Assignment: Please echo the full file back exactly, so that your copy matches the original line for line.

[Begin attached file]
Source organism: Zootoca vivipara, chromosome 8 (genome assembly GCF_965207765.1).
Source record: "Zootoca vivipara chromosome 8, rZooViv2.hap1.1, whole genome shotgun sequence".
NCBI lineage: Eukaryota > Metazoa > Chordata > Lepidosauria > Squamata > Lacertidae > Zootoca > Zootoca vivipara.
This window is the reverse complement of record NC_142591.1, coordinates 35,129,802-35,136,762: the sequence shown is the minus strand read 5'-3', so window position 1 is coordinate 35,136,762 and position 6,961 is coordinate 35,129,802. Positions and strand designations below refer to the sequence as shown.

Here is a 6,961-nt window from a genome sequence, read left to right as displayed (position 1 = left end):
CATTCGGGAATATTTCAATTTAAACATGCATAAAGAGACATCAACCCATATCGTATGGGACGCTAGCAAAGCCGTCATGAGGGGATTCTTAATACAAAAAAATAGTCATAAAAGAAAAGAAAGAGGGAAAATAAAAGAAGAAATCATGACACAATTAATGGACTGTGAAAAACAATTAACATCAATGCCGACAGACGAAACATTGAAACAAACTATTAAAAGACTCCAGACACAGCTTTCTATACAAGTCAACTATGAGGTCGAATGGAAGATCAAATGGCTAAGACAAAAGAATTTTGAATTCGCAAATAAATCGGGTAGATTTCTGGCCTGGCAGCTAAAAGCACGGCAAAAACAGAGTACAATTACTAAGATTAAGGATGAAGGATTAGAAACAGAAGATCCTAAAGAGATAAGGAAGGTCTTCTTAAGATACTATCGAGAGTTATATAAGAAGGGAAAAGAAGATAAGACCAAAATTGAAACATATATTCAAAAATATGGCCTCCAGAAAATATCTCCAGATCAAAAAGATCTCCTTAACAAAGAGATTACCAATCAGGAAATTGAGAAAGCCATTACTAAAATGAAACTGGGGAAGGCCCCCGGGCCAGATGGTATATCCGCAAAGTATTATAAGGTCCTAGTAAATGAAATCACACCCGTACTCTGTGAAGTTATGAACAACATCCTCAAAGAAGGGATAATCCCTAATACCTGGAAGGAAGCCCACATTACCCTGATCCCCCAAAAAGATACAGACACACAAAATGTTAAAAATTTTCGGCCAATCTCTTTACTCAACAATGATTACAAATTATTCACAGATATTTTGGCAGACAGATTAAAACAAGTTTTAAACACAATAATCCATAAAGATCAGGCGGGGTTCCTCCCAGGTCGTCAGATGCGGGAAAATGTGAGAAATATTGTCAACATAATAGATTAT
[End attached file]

Source organism: Zootoca vivipara, chromosome 8 (genome assembly GCF_965207765.1).
Source record: "Zootoca vivipara chromosome 8, rZooViv2.hap1.1, whole genome shotgun sequence".
NCBI lineage: Eukaryota > Metazoa > Chordata > Lepidosauria > Squamata > Lacertidae > Zootoca > Zootoca vivipara.
This window is the reverse complement of record NC_142591.1, coordinates 35,129,802-35,136,762: the sequence shown is the minus strand read 5'-3', so window position 1 is coordinate 35,136,762 and position 6,961 is coordinate 35,129,802. Positions and strand designations below refer to the sequence as shown.

Here is a 6,961-nt window from a genome sequence, read left to right as displayed (position 1 = left end):
CATTCGGGAATATTTCAATTTAAACATGCATAAAGAGACATCAACCCATATCGTATGGGACGCTAGCAAAGCCGTCATGAGGGGATTCTTAATACAAAAAAATAGTCATAAAAGAAAAGAAAGAGGGAAAATAAAAGAAGAAATCATGACACAATTAATGGACTGTGAAAAACAATTAACATCAATGCCGACAGACGAAACATTGAAACAAACTATTAAAAGACTCCAGACACAGCTTTCTATACAAGTCAACTATGAGGTCGAATGGAAGATCAAATGGCTAAGACAAAAGAATTTTGAATTCGCAAATAAATCGGGTAGATTTCTGGCCTGGCAGCTAAAAGCACGGCAAAAACAGAGTACAATTACTAAGATTAAGGATGAAGGATTAGAAACAGAAGATCCTAAAGAGATAAGGAAGGTCTTCTTAAGATACTATCGAGAGTTATATAAGAAGGGAAAAGAAGATAAGACCAAAATTGAAACATATATTCAAAAATATGGCCTCCAGAAAATATCTCCAGATCAAAAAGATCTCCTTAACAAAGAGATTACCAATCAGGAAATTGAGAAAGCCATTACTAAAATGAAACTGGGGAAGGCCCCCGGGCCAGATGGTATATCCGCAAAGTATTATAAGGTCCTAGTAAATGAAATCACACCCGTACTCTGTGAAGTTATGAACAACATCCTCAAAGAAGGGATAATCCCTAATACCTGGAAGGAAGCCCACATTACCCTGATCCCCCAAAAAGATACAGACACACAAAATGTTAAAAATTTTCGGCCAATCTCTTTACTCAACAATGATTACAAATTATTCACAGATATTTTGGCAGACAGATTAAAACAAGTTTTAAACACAATAATCCATAAAGATCAGGCGGGGTTCCTCCCAGGTCGTCAGATGCGGGAAAATGTGAGAAATATTGTCAACATAATAGATTAT